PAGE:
Speakers for this event were:

  • David Blackwell, W.B. Hamilton Professor of Geophysics in the Roy Huffington Department of Earth Sciences, Southern Methodist University;
  • James Faulds, Director, Nevada Bureau of Mines and Geology, and a Professor at the University of Nevada-Reno; and
  • Karl Gawell, Executive Director, Geothermal Energy Association. 

 During the briefing, Faulds filled in the audience on the basic figures related to geothermal; i.e. it provides 3,100 megawatts of electricity in nine states, roughly half of all renewable power in the U.S.  There are 146 current projects in 15 states that are underway, complimenting eight enhanced geothermal systems.  Blackwell focused his remarks on the geological data on record that supports the theory that geothermal energy could be harnessed in some parts of the country to provide reliable, and affordable, base-load power.  Blackwell even went so far as to proclaim that geothermal could satisfy the country’s full energy needs “many times over,” if properly harvested.  Finally, Gawell focused on the policy aspects of geothermal, suggesting that on a longer cost-curve, it becomes highly competitive with more traditional resources and technologies.    

This event was videotaped and will soon be available to view online at:

Robert Rains handles public policy-related energy issues for ASME.  He can be reached at:




On March 27th, the EPA proposed the first Clean Air Act standard for carbon pollution from new power plants.  This was in response to a landmark ruling, Massachusetts v. the Environmental Protection Agency (2007), by the Supreme Court of the United States.  The case ordered the EPA to declare that carbon dioxide emissions pose a threat to human health and that they possessed the authority under the Clean Air Act to regulate carbon emissions as an air pollutant.

The proposed rulemaking only affects new generating units that will be built in the future, and does not apply to existing units already operating or units that will start construction over the next 12 months.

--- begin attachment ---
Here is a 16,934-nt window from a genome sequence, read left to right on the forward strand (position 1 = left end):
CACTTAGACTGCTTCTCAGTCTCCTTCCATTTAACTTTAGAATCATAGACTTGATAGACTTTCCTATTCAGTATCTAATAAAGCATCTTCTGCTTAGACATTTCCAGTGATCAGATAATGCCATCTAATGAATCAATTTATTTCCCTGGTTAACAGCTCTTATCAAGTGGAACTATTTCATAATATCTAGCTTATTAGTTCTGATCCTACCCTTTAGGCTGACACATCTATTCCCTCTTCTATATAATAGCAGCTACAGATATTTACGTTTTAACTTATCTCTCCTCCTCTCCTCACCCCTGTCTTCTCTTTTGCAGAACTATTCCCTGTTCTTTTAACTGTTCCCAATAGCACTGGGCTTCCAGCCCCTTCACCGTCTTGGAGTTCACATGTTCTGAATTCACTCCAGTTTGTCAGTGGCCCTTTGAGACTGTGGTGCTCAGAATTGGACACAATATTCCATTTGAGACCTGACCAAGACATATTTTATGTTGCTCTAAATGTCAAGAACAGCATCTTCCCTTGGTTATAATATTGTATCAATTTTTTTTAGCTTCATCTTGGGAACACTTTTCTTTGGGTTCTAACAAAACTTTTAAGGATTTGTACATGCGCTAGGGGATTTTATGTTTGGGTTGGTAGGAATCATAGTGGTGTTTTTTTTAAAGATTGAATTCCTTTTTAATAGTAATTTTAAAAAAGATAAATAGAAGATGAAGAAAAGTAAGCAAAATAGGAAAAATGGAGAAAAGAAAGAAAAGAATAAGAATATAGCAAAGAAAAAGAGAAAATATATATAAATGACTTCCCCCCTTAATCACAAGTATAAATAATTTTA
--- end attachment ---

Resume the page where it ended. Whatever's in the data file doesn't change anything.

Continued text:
Under fire by some Members of Congress who remain concerned that the Environmental Protection Agency (EPA)’s regulatory authority is undermining the country’s nascent economic recovery, the EPA has recently quietly rolled back a proposed air toxics rule, as well as reopened the comment period for the Most Available Control Technology (MACT) for boilers. This announcement is a departure from EPA’s current strategy.

Prior to developing this standard, EPA engaged in an extensive and open public process to gather the latest information to aid in developing a carbon pollution standard for new power plants. The agency is seeking additional comment and information, including public hearings, and will take that input fully into account as it completes the rulemaking process. EPA’s comment period will be open for 60 days following publication in the Federal Register.

Meanwhile, the DC Circuit Court of Appeals, after hearing arguments from dozens of plaintiffs seeking to challenge the EPA’s tailoring rule, the GHG endangerment finding and other EPA provisions, is expected to hand down an opinion early this summer.    

For additional information on the proposed carbon pollution standard, please visit:

The Congressional Republican response to the EPA’s proposals can be found at: or

Robert Rains handles public policy-related environmental issues for ASME.  He can be reached at




On March 28th, Senate Environment and Public Works (EPA) Committee Ranking Member Senator James Inhofe (R-OK), introduced the “Fracturing Regulations are Effective in State Hands (FRESH) Act,” a bill that would give states the sole power to regulate hydraulic fracturing within their boundaries. Initial co-sponsors include: Senators Lisa Murkowski (R-AK), Ranking Member of the Senate Committee on Energy and Natural Resources, David Vitter (R-LA), Jeff Sessions (AL), John Cornyn (R-TX), James Risch (R-ID), and John Hoeven (R-ND). Companion legislation will be introduced by Representative Louie Gohmert (R-TX) in the House.

In summary, the FRESH Act would:

  • Make clear, that States have the sole authority to regulate hydraulic fracturing on any land within their borders; and,
  • Requires hydraulic fracturing on federal lands to comply with the state laws of the federal lands are located. Activities related to hydraulic fracturing are already regulated at the federal level under a variety of environmental statutes, including portions of the Clean Water Act, Safe Drinking Water Act, and Clean Air Act.

To read the press release issued at the bill’s introduction, please visit:

The legislation itself is available at:

Also this week, a team of researchers from the U.S. Geological Service (USGS) released an abstract of a paper to be presented next month at the annual meeting of the Seismological Society of America in San Diego.  “Are Seismicity Rate Changes in the Midcontinent Natural or Manmade?”  notes “a remarkable increase in the rate of M 3 and greater earthquakes is currently in progress in the US midcontinent. The average number of M >= 3 earthquakes/year increased starting in 2001, culminating in a six-fold increase over 20th century levels in 2001. Is this increase natural or manmade?”